Ever since high school, Sam Figueroa has been interested in theology and the legal system. With dreams of becoming a lawyer, Figueroa wasn’t quite sure how to meld his interest in the criminal justice system with his strong Christian faith. His path became clearer, however, after participating in the Excel! Research Scholars program and working with his mentor, Amy Levad, an associate professor of moral theology in the College of Arts and Sciences Theology program.

Levad turned out to be a perfect match for Figueroa, who had taken her Christian Morality class during his sophomore year. Now a senior majoring in theology, the two discussed ideas for a summer research project last spring. Figueroa decided to examine the issue of mass incarceration in the United States and theological aspects of Christianity that contribute to how people view justice.

“Part of what I think went really well with the project is it enabled Sam to dive into a topic he was inherently interested in and explore it, but at the same time it gave him really strong foundations in the field,” Levad said.

“It was eye opening,” Figueroa said about his research that resulted in the paper “God’s Justice.” “It helped me understand the injustices minorities go through. We need to find a better way to deal with crime and punishment. When someone commits a crime, the first thing we need to do is find a restorative manner to solve the problem instead of turning to jail.”

Through her work with Figueroa, Levad found the Oakdale native to be a diligent student not afraid to tackle complicated ideas. She said his work ethic and the skills he developed working with faculty members will be helpful in his future educational endeavors, which include studying criminal law.

“You can advocate for yourself better when you are in classes with 30 other students, but you’re able to meet with faculty members and ask them about their research and talk to them about research projects you’re interested in,” Levad said. “Most faculty members get invested in students. That can make the difference in your overall success with a graduate school program. Faculty members can also help you enter whatever field you’re interested in.”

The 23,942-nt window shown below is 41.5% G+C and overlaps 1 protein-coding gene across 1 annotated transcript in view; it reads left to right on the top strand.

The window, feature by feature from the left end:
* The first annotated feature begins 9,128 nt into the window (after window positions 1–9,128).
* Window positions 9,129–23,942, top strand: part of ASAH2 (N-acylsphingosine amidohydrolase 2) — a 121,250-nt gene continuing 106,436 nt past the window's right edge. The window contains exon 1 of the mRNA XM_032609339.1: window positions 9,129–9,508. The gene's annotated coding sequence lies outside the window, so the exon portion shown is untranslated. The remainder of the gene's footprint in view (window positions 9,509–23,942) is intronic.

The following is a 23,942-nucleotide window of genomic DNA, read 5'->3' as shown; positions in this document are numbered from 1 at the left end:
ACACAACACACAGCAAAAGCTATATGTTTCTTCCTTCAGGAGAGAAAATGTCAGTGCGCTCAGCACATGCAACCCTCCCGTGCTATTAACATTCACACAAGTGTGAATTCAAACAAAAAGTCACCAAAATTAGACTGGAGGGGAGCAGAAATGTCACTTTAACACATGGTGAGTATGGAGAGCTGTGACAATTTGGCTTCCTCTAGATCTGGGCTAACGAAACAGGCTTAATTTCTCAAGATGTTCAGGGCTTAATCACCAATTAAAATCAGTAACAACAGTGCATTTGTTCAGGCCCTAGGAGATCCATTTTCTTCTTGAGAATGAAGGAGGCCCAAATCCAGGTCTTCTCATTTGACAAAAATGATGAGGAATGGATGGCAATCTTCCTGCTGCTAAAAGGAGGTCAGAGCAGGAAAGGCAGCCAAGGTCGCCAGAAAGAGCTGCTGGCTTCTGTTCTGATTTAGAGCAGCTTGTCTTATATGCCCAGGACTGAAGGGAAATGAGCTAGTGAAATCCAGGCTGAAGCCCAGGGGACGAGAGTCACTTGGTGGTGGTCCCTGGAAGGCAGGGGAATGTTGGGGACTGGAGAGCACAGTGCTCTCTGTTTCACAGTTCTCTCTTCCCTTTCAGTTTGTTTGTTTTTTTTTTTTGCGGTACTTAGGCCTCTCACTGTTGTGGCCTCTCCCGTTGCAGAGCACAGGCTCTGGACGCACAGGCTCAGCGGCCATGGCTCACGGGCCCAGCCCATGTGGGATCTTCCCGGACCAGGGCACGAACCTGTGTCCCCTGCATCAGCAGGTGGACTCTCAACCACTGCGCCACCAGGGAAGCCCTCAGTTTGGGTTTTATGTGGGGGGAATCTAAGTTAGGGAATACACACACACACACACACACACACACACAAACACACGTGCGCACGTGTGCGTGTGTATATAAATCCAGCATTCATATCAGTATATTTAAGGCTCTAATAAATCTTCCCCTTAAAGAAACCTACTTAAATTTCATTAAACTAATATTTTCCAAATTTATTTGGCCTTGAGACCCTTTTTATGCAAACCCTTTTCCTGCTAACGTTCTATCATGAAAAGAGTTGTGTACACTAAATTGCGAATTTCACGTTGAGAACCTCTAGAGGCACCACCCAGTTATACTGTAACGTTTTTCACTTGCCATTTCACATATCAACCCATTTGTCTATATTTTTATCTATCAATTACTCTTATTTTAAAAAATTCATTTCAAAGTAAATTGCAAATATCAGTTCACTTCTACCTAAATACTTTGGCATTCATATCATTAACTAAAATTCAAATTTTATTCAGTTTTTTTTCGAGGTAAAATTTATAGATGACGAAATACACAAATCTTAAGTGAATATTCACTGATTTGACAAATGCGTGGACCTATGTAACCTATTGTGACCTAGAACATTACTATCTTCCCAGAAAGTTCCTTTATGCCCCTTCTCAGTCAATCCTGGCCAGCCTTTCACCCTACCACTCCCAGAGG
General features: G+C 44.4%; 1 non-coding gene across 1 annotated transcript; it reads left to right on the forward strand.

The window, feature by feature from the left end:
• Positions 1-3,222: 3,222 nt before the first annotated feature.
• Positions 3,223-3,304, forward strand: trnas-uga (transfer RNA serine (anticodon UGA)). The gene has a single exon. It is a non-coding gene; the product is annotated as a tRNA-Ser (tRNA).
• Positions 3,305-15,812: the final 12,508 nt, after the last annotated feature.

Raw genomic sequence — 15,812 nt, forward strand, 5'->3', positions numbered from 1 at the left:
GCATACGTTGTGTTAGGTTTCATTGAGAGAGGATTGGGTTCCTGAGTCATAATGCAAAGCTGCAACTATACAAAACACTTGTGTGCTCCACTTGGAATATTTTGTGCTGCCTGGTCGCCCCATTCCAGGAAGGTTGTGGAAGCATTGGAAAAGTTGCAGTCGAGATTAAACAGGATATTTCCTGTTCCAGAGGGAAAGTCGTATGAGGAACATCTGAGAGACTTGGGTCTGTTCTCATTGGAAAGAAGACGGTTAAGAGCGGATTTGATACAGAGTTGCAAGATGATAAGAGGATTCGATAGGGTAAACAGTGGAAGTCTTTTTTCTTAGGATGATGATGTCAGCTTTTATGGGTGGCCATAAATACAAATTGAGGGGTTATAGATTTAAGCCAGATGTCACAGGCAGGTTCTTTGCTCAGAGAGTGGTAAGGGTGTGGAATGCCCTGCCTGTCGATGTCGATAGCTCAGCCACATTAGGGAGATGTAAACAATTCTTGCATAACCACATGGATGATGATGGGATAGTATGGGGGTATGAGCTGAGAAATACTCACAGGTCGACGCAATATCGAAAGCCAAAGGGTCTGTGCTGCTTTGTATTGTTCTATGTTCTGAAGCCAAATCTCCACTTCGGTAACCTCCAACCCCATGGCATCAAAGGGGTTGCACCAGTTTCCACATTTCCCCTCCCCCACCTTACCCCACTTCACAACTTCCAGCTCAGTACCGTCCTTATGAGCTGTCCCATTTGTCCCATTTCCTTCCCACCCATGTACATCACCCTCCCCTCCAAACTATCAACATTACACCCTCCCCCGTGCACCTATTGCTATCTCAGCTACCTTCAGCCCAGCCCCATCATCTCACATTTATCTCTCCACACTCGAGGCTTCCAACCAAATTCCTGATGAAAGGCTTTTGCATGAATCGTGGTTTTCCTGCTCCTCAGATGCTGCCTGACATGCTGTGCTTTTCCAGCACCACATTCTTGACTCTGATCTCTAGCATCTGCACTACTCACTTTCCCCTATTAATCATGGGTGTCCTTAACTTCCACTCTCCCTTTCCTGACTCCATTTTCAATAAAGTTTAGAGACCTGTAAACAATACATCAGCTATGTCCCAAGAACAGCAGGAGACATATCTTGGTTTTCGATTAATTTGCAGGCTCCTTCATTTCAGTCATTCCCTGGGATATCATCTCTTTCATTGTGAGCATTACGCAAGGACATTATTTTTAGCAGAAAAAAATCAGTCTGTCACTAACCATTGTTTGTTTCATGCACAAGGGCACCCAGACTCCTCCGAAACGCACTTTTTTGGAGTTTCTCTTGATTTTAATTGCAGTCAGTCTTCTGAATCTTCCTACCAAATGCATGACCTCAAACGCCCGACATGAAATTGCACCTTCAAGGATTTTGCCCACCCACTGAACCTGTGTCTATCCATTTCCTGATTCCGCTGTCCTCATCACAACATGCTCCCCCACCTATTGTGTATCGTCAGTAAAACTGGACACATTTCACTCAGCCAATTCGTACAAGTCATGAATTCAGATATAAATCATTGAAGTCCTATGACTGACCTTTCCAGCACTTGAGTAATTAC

As part of Excel!, Figueroa also worked with the program’s director, Cynthia Fraction. Fraction leads a select group of undergraduate students each year, helping to prepare them for graduate school admission, the rigors of graduate studies, and to be competitive for graduate school funding through involvement in research and other scholarly activities.

“I was skeptical of Excel! until I met with her and she really encouraged me to give it a chance,” Figueroa said about Fraction. “She told me how much it could help me mentally and with my future goals. It would make me a better reader and writer – that would make me look impressive while applying to law schools. And it did. It helped me dramatically. It also allowed me to strengthen my leadership skills.”

Now, Figueroa is busy applying to law schools and looking forward to a future dedicated to making a difference in the criminal justice system.

“When I’m a lawyer, I want to find alternative ways to help people who commit crimes instead of just throwing them in jail and promoting mass incarceration,” he said. “We’re addicted to throwing people in jail and that has caused a lot of issues. Not only for prisoners and their families, but for citizens, too, because we pay for prisons and state attorneys. I want to open people’s eyes and help them understand what’s going on.”

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